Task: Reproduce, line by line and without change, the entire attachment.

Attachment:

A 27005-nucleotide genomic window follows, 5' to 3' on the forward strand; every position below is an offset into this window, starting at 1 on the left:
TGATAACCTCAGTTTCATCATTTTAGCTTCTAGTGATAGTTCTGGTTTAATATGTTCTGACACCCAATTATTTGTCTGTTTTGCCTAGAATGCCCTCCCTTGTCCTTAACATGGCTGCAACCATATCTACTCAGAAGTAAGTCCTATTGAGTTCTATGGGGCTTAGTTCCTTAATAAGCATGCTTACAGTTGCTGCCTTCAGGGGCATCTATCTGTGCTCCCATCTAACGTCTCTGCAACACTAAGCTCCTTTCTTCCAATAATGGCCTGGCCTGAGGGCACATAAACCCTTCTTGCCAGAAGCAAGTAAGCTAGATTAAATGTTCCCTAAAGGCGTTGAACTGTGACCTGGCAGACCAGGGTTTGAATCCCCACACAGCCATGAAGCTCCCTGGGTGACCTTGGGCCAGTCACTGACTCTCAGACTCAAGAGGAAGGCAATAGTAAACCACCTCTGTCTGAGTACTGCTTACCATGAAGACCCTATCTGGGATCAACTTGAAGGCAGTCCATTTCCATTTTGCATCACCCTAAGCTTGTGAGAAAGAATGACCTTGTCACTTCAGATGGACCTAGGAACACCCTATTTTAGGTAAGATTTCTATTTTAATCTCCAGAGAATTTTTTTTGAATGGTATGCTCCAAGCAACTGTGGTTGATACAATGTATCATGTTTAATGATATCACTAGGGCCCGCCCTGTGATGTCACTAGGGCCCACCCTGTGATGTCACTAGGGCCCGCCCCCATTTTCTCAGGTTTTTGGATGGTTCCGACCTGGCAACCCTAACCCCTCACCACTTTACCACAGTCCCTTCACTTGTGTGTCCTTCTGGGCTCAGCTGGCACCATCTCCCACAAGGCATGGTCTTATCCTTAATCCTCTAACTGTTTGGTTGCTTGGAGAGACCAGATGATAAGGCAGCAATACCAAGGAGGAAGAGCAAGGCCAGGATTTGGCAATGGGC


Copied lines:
A 27005-nucleotide genomic window follows, 5' to 3' on the forward strand; every position below is an offset into this window, starting at 1 on the left:
TGATAACCTCAGTTTCATCATTTTAGCTTCTAGTGATAGTTCTGGTTTAATATGTTCTGACACCCAATTATTTGTCTGTTTTGCCTAGAATGCCCTCCCTTGTCCTTAACATGGCTGCAACCATATCTACTCAGAAGTAAGTCCTATTGAGTTCTATGGGGCTTAGTTCCTTAATAAGCATGCTTACAGTTGCTGCCTTCAGGGGCATCTATCTGTGCTCCCATCTAACGTCTCTGCAACACTAAGCTCCTTTCTTCCAATAATGGCCTGGCCTGAGGGCACATAAACCCTTCTTGCCAGAAGCAAGTAAGCTAGATTAAATGTTCCCTAAAGGCGTTGAACTGTGACCTGGCAGACCAGGGTTTGAATCCCCACACAGCCATGAAGCTCCCTGGGTGACCTTGGGCCAGTCACTGACTCTCAGACTCAAGAGGAAGGCAATAGTAAACCACCTCTGTCTGAGTACTGCTTACCATGAAGACCCTATCTGGGATCAACTTGAAGGCAGTCCATTTCCATTTTGCATCACCCTAAGCTTGTGAGAAAGAATGACCTTGTCACTTCAGATGGACCTAGGAACACCCTATTTTAGGTAAGATTTCTATTTTAATCTCCAGAGAATTTTTTTTGAATGGTATGCTCCAAGCAACTGTGGTTGATACAATGTATCATGTTTAATGATATCACTAGGGCCCGCCCTGTGATGTCACTAGGGCCCACCCTGTGATGTCACTAGGGCCCGCCCCCATTTTCTCAGGTTTTTGGATGGTTCCGACCTGGCAACCCTAACCCCTCACCACTTTACCACAGTCCCTTCACTTGTGTGTCCTTCTGGGCTCAGCTGGCACCATCTCCCACAAGGCATGGTCTTATCCTTAATCCTCTAACTGTTTGGTTGCTTGGAGAGACCAGATGATAAGGCAGCAATACCAAGGAGGAAGAGCAAGGCCAGGATTTGGCAATGGGC